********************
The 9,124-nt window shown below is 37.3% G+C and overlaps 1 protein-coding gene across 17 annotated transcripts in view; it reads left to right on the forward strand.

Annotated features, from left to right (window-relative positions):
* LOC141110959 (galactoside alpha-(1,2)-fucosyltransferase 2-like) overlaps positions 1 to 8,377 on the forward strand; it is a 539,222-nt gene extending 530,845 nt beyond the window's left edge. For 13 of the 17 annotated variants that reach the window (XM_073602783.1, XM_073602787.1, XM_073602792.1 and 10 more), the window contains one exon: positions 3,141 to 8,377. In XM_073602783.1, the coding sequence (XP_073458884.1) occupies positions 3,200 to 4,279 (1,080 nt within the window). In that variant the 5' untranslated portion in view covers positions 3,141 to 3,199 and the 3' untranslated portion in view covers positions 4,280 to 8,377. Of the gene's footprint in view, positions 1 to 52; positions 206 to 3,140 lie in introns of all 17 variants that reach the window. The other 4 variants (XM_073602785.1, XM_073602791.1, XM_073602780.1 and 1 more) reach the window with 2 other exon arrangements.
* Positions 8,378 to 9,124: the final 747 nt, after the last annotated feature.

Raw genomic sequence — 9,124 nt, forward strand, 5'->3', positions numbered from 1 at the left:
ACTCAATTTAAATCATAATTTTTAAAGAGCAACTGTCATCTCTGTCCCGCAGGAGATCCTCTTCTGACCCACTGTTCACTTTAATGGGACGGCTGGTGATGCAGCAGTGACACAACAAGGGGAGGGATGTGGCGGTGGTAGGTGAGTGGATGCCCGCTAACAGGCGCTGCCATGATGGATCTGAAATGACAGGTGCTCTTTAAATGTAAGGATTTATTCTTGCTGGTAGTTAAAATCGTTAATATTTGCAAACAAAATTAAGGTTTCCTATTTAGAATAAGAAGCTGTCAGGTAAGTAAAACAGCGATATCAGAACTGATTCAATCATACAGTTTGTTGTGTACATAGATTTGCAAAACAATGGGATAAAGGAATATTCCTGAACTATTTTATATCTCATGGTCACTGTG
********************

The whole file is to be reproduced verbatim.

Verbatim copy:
The 9,124-nt window shown below is 37.3% G+C and overlaps 1 protein-coding gene across 17 annotated transcripts in view; it reads left to right on the forward strand.

Annotated features, from left to right (window-relative positions):
* LOC141110959 (galactoside alpha-(1,2)-fucosyltransferase 2-like) overlaps positions 1 to 8,377 on the forward strand; it is a 539,222-nt gene extending 530,845 nt beyond the window's left edge. For 13 of the 17 annotated variants that reach the window (XM_073602783.1, XM_073602787.1, XM_073602792.1 and 10 more), the window contains one exon: positions 3,141 to 8,377. In XM_073602783.1, the coding sequence (XP_073458884.1) occupies positions 3,200 to 4,279 (1,080 nt within the window). In that variant the 5' untranslated portion in view covers positions 3,141 to 3,199 and the 3' untranslated portion in view covers positions 4,280 to 8,377. Of the gene's footprint in view, positions 1 to 52; positions 206 to 3,140 lie in introns of all 17 variants that reach the window. The other 4 variants (XM_073602785.1, XM_073602791.1, XM_073602780.1 and 1 more) reach the window with 2 other exon arrangements.
* Positions 8,378 to 9,124: the final 747 nt, after the last annotated feature.

Raw genomic sequence — 9,124 nt, forward strand, 5'->3', positions numbered from 1 at the left:
ACTCAATTTAAATCATAATTTTTAAAGAGCAACTGTCATCTCTGTCCCGCAGGAGATCCTCTTCTGACCCACTGTTCACTTTAATGGGACGGCTGGTGATGCAGCAGTGACACAACAAGGGGAGGGATGTGGCGGTGGTAGGTGAGTGGATGCCCGCTAACAGGCGCTGCCATGATGGATCTGAAATGACAGGTGCTCTTTAAATGTAAGGATTTATTCTTGCTGGTAGTTAAAATCGTTAATATTTGCAAACAAAATTAAGGTTTCCTATTTAGAATAAGAAGCTGTCAGGTAAGTAAAACAGCGATATCAGAACTGATTCAATCATACAGTTTGTTGTGTACATAGATTTGCAAAACAATGGGATAAAGGAATATTCCTGAACTATTTTATATCTCATGGTCACTGTG